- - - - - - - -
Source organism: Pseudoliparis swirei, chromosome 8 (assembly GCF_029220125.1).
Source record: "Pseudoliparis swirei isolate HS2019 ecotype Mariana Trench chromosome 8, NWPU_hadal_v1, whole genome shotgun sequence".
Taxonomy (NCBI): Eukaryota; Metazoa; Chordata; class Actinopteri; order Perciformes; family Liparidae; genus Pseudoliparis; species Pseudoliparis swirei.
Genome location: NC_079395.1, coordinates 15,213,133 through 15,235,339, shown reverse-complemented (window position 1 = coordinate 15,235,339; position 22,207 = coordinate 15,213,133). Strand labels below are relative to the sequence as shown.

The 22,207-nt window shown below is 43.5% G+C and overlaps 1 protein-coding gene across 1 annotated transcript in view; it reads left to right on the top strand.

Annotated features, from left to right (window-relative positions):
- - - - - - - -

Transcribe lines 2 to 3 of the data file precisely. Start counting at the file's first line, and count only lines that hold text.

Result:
Source record: "Pseudoliparis swirei isolate HS2019 ecotype Mariana Trench chromosome 8, NWPU_hadal_v1, whole genome shotgun sequence".
Taxonomy (NCBI): Eukaryota; Metazoa; Chordata; class Actinopteri; order Perciformes; family Liparidae; genus Pseudoliparis; species Pseudoliparis swirei.